IT is a wistful event when a wildflower fades, and distressing when a shrub punks out, but it is hard to capture the sense of loss when a good tree finally quits. Whether we are conscious of it or not, we time our lives in sympathy with trees. We know our streets by the fluttering soldiers that line them. A blue haze of jacarandas declares summer on one block, while the flashing of a jay from an oak announces autumn on the next.
The older the tree, the deeper the associations. So it seems unthinkable that an old tree might die, or in the case of our frontyard parkway trees, entire stretches of them at a time.
Yet this is just the event that Mayor Antonio Villaraigosa was asking us to address when, the first day after his inauguration, he was out planting street trees for the cameras. Behind the helium-issue buoyancy of that packaged moment, there is an elegiac truth and a man who is asking us to consider the future. L.A.'s postwar tree canopy is aging. Many of those trees have the life span of the World War II generation who planted them.
For those of us lucky enough to have old trees around our properties, long may they live. Yet persisting in the assumption that they will live forever risks leaving future generations without any cover. Looking back, it's clear that the baby boomers among us should have been planting successive generations of trees, every five to 10 years, for the last three decades. Instead, we basked in the shade left by our parents and grandparents. Now, as our mayor recognizes, is the moment to make up for lost time.
The saplings that we plant will be our legacy. So before planting, we need to ask ourselves: What do we want the city to look and feel like for generations to come? What are the best choices? And how are we going to ensure that they are made?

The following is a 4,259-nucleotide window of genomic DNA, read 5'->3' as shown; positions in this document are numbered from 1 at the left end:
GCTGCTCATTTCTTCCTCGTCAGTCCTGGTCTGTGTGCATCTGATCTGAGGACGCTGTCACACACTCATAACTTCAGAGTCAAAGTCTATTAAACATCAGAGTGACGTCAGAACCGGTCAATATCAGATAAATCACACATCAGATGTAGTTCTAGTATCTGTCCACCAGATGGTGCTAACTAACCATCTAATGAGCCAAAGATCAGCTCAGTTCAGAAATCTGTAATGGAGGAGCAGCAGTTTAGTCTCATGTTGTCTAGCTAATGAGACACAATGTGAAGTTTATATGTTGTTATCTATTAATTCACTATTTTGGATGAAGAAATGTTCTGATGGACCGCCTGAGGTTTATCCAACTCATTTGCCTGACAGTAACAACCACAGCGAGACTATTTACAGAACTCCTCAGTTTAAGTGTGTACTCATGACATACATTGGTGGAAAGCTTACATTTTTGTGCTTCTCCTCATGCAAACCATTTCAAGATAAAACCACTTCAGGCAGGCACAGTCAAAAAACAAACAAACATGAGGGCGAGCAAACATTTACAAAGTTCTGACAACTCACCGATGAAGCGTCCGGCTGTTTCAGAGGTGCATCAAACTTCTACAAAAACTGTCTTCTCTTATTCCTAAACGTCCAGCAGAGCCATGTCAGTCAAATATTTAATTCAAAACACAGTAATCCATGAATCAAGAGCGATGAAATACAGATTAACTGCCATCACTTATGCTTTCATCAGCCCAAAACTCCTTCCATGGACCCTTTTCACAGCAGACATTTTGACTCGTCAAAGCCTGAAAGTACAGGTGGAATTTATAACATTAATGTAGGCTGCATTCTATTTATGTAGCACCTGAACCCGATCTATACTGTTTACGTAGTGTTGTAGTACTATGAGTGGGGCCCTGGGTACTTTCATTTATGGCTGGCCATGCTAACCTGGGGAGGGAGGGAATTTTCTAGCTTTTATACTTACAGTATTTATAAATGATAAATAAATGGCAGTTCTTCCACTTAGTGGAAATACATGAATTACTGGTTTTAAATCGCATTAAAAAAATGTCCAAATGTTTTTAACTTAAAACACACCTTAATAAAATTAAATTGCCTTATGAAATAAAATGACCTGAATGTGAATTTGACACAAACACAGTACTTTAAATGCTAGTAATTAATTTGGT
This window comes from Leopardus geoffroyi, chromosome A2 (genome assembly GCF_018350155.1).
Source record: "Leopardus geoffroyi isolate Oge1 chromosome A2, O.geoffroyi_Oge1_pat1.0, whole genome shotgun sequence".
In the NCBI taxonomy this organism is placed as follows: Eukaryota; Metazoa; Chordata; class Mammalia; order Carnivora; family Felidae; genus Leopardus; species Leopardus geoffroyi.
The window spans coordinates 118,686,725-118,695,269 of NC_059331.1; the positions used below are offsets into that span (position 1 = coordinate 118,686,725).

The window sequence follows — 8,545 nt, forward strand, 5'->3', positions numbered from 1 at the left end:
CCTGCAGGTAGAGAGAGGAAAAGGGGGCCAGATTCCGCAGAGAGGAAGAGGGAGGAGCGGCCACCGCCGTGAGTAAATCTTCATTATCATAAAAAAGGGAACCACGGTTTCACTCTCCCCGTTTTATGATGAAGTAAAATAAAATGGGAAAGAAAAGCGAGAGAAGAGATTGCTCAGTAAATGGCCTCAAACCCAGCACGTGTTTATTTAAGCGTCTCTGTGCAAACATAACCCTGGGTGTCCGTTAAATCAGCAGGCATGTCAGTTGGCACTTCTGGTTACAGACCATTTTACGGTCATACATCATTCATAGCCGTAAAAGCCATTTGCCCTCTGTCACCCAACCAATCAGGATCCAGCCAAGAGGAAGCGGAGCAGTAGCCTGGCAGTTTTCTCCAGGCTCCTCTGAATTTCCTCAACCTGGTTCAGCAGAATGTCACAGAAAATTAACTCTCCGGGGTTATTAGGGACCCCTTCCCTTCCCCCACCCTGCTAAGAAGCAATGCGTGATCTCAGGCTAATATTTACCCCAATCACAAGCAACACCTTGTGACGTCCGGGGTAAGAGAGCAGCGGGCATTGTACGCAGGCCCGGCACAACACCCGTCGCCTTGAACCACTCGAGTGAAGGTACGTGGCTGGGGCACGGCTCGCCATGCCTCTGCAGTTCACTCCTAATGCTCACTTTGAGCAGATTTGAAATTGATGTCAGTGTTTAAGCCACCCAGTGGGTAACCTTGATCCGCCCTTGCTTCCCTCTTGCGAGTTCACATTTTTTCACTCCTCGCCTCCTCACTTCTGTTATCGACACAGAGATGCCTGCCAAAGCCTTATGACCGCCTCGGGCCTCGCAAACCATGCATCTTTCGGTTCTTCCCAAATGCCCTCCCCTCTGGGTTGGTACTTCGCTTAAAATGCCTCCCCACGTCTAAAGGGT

The mayor, like us, knows that the questions have complex answers. Behind the scenes, he and his people aren't out digging holes and popping saplings in the ground willy-nilly. They are putting together a strategic plan. At this early stage, the mayor's Million Trees LA initiative calls for 500,000 saplings to go along streets and in parks, while the other half a million will occupy residential ground.
Homeowners, they're talking about our gardens. The mayor won't have time to consult every owner of the city's 540,000 single-family homes. He only seems that hyperactive. However, he has formed a coalition that conceivably can reach everyone.
The first step was rounding up the neighborhood greening groups, urban planners, park-keepers, utility companies and other practically minded sorts who admire trees as "infrastructure." This group is now so on-message about the importance and virtues of trees that they could go out caroling. Trees sequester air pollution, prevent erosion and absorb rain that would otherwise become storm-water runoff. Their leaves become soil conditioner. Trees reduce summer electricity bills by 30%, muffle bad sounds and fill up with enchanting song birds. Trees beautify communities. They are the only city assets that increase with value with age.
The most basic step has been to look at where new trees are most badly needed. The city commissioned a satellite study from Greg McPherson of the Center for Urban Forest Research at UC Davis to identify the baldest of bald spots. According to McPherson, this should be complete by March.
In the meantime, the canopy-cover estimates used by the mayor and the city's street tree division make stark reading. Across the 15 City Council districts, only two -- the 4th and 5th, which include Griffith Park, Sherman Oaks, Encino and Brentwood -- exceed the national average for tree canopy coverage. Most are well below the average, and conditions in swaths of south Los Angeles are regarded as "desert-like."
THE challenges of greening those areas extend far beyond horticulture. As an urgent step to bring relief to the hottest patches of the city, Michael O'Brien of the planning department urged planting crews to avoid our traditional skyline tree, the palm, and is calling instead for cooling broad-leaf shade trees. Last week, the City Council passed the proposal unanimously.